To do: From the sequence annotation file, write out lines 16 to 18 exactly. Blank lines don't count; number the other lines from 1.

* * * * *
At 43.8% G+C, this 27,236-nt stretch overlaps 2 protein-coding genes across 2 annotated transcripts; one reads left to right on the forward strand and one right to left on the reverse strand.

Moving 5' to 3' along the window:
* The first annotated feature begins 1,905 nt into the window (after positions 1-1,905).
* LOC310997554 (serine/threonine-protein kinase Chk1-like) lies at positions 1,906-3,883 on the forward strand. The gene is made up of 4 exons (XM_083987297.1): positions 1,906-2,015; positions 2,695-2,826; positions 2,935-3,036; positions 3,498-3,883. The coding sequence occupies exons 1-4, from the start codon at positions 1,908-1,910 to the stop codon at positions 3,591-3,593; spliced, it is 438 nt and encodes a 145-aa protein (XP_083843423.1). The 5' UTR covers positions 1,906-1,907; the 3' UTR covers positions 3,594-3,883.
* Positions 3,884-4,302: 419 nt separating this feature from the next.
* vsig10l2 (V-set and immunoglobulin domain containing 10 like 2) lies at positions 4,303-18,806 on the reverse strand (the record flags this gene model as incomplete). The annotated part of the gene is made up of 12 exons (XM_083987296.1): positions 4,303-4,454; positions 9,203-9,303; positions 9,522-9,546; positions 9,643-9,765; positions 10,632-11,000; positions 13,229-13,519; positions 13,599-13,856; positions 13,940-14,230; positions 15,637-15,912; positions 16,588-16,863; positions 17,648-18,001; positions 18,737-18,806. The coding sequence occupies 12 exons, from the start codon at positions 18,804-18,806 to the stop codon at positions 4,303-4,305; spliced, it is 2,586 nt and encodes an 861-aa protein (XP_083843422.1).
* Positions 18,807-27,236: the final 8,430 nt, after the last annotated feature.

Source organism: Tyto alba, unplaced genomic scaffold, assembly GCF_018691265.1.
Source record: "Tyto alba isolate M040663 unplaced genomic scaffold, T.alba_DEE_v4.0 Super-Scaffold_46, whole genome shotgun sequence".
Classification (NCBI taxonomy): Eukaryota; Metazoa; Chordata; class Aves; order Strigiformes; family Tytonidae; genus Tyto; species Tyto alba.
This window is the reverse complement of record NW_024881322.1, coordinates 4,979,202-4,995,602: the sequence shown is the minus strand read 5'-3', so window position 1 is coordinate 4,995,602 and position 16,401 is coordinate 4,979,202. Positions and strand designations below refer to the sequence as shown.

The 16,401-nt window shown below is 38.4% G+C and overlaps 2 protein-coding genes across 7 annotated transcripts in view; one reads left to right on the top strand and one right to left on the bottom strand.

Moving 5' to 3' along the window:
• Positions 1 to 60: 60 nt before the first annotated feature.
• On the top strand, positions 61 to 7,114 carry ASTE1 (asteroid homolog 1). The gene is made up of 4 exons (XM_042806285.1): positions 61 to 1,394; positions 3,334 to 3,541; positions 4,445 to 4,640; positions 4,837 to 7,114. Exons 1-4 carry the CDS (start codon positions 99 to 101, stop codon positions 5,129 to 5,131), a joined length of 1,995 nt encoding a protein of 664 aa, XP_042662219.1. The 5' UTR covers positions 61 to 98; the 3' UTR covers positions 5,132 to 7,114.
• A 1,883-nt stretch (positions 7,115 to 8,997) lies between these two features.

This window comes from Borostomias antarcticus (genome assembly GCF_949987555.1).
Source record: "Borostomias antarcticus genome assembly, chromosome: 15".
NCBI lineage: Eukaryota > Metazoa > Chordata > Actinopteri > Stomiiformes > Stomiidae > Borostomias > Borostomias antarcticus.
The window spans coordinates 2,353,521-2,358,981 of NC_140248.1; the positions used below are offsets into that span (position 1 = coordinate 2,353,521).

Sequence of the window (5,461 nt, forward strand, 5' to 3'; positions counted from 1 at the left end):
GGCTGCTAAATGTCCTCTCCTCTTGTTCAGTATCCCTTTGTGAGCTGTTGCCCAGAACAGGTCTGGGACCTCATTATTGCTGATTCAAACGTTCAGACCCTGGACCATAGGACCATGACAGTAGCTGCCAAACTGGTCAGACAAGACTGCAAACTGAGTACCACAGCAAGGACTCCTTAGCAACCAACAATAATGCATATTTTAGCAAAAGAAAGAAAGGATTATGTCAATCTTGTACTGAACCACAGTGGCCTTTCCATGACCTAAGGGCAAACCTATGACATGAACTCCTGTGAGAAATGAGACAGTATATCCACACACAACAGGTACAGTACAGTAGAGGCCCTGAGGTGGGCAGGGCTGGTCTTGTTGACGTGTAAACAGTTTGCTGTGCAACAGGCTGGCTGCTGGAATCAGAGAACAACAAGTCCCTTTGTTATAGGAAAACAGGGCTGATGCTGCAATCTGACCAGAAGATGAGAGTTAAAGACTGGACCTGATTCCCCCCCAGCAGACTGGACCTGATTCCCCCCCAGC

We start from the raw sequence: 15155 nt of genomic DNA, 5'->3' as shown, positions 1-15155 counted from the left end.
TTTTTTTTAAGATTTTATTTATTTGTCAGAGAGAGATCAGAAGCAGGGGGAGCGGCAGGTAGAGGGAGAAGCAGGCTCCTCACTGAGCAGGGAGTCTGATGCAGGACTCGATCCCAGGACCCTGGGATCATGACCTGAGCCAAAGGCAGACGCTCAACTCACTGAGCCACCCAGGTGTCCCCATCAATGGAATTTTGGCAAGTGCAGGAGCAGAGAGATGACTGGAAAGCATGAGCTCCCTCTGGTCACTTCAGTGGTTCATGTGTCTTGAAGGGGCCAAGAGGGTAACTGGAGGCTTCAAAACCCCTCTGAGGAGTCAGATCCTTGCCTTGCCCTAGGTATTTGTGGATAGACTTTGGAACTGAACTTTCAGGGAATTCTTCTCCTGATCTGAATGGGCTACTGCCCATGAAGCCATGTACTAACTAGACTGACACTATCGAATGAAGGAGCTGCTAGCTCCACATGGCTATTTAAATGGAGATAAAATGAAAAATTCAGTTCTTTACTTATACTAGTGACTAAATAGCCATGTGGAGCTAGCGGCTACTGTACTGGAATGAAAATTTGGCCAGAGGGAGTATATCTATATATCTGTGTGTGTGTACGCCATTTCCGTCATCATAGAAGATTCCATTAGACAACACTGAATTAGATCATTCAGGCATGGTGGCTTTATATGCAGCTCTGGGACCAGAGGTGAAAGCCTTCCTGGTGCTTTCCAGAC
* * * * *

• A 1,883-nt stretch (positions 7,115 to 8,997) lies between these two features.

This window comes from Borostomias antarcticus (genome assembly GCF_949987555.1).
Source record: "Borostomias antarcticus genome assembly, chromosome: 15".